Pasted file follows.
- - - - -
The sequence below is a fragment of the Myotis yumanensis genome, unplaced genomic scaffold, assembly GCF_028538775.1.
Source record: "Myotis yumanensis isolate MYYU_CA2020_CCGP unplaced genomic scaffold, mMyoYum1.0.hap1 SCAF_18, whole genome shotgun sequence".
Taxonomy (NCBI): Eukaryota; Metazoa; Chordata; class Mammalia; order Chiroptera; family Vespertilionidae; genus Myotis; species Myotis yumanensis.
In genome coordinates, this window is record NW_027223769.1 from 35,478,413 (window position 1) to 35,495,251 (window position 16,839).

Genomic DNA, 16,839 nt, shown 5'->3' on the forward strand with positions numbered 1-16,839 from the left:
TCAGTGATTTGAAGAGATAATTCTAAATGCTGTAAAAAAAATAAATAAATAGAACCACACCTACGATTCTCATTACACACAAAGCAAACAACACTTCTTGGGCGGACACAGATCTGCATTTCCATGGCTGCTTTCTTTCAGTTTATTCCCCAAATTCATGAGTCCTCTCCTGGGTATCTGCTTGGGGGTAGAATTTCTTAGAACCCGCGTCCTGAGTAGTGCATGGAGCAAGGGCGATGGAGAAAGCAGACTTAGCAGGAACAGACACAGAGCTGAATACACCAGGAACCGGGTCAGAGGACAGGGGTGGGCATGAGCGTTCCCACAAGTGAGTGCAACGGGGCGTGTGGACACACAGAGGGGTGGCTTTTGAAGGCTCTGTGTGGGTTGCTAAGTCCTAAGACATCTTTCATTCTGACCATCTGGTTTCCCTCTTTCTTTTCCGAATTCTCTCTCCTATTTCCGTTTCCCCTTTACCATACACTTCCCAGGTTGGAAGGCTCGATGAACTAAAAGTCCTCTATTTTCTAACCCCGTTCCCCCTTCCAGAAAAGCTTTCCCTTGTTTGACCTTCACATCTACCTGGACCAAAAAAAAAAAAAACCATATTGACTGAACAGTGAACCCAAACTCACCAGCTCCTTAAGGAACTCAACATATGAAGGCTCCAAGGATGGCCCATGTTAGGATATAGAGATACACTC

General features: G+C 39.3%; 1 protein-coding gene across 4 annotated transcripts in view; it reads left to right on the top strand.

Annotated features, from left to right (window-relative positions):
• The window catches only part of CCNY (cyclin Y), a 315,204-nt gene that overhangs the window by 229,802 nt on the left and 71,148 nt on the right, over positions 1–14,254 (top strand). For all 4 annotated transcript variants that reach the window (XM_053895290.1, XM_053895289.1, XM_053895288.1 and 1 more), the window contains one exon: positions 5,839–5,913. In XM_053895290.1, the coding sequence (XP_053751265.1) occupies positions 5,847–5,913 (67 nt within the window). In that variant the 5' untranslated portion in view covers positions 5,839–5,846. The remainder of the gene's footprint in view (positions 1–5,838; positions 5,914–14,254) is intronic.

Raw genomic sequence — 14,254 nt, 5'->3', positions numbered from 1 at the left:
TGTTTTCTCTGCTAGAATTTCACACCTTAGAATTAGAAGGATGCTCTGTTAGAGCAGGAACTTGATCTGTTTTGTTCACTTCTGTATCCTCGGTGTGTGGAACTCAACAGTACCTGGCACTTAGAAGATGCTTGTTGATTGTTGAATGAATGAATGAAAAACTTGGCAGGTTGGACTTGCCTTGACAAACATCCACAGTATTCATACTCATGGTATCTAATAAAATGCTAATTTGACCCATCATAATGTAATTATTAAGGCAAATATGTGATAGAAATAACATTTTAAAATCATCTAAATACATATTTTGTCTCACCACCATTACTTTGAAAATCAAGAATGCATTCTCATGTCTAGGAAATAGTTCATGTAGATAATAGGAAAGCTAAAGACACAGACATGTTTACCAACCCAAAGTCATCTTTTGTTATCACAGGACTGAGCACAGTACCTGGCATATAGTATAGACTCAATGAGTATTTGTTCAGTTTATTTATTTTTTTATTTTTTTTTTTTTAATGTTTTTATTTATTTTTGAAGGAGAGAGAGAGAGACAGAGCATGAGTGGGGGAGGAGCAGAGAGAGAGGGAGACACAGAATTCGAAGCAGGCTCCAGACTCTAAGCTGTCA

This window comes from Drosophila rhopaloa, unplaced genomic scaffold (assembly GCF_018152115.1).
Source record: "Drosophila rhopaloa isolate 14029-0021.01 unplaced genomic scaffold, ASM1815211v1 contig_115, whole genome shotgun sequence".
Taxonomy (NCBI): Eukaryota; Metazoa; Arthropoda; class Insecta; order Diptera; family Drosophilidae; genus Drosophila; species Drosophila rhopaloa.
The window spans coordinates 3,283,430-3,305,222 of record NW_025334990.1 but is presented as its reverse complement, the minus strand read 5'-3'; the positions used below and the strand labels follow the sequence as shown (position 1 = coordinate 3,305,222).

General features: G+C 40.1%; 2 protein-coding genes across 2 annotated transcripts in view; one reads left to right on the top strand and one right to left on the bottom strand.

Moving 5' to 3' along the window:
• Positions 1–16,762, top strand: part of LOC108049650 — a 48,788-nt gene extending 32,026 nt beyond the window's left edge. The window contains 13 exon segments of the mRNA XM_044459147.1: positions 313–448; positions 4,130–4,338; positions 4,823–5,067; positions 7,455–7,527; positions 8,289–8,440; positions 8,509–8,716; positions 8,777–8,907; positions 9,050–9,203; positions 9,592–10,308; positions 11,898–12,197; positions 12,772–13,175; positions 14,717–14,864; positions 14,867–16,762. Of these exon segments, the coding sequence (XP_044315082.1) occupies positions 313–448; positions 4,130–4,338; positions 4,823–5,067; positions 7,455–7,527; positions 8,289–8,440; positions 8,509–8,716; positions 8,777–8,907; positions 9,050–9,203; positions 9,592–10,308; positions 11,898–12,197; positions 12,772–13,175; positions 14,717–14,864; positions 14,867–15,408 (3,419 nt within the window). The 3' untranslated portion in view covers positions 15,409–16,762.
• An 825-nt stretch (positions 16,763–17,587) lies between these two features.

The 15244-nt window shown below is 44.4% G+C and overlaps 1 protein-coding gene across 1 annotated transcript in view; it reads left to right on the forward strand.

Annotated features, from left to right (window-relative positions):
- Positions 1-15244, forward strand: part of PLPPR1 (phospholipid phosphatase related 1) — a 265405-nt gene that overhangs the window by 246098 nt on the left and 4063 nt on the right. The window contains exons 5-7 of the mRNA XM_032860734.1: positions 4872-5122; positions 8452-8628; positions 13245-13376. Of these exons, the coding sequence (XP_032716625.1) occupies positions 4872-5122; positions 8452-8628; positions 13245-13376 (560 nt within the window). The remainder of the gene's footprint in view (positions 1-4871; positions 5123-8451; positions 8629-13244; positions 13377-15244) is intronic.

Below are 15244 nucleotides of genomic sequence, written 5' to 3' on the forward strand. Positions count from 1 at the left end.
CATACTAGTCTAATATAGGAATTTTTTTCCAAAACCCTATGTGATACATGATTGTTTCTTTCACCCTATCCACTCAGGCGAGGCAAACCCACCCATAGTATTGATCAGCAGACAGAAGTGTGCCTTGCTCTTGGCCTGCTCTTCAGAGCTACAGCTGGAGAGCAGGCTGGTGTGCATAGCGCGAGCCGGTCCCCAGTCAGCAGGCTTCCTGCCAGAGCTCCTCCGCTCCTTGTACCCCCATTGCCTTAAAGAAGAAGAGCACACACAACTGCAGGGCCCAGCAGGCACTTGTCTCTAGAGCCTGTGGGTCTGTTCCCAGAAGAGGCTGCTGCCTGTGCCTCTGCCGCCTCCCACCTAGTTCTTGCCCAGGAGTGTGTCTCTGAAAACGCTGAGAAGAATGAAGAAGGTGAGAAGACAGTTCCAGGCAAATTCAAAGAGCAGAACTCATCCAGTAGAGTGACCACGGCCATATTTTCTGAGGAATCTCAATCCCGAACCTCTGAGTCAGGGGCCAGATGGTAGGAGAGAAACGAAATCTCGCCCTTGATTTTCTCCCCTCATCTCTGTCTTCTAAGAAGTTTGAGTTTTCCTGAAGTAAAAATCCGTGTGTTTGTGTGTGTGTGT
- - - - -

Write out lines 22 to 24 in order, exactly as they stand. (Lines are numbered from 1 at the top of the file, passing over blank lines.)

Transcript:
- Positions 1-15244, forward strand: part of PLPPR1 (phospholipid phosphatase related 1) — a 265405-nt gene that overhangs the window by 246098 nt on the left and 4063 nt on the right. The window contains exons 5-7 of the mRNA XM_032860734.1: positions 4872-5122; positions 8452-8628; positions 13245-13376. Of these exons, the coding sequence (XP_032716625.1) occupies positions 4872-5122; positions 8452-8628; positions 13245-13376 (560 nt within the window). The remainder of the gene's footprint in view (positions 1-4871; positions 5123-8451; positions 8629-13244; positions 13377-15244) is intronic.

Below are 15244 nucleotides of genomic sequence, written 5' to 3' on the forward strand. Positions count from 1 at the left end.
CATACTAGTCTAATATAGGAATTTTTTTCCAAAACCCTATGTGATACATGATTGTTTCTTTCACCCTATCCACTCAGGCGAGGCAAACCCACCCATAGTATTGATCAGCAGACAGAAGTGTGCCTTGCTCTTGGCCTGCTCTTCAGAGCTACAGCTGGAGAGCAGGCTGGTGTGCATAGCGCGAGCCGGTCCCCAGTCAGCAGGCTTCCTGCCAGAGCTCCTCCGCTCCTTGTACCCCCATTGCCTTAAAGAAGAAGAGCACACACAACTGCAGGGCCCAGCAGGCACTTGTCTCTAGAGCCTGTGGGTCTGTTCCCAGAAGAGGCTGCTGCCTGTGCCTCTGCCGCCTCCCACCTAGTTCTTGCCCAGGAGTGTGTCTCTGAAAACGCTGAGAAGAATGAAGAAGGTGAGAAGACAGTTCCAGGCAAATTCAAAGAGCAGAACTCATCCAGTAGAGTGACCACGGCCATATTTTCTGAGGAATCTCAATCCCGAACCTCTGAGTCAGGGGCCAGATGGTAGGAGAGAAACGAAATCTCGCCCTTGATTTTCTCCCCTCATCTCTGTCTTCTAAGAAGTTTGAGTTTTCCTGAAGTAAAAATCCGTGTGTTTGTGTGTGTGTGT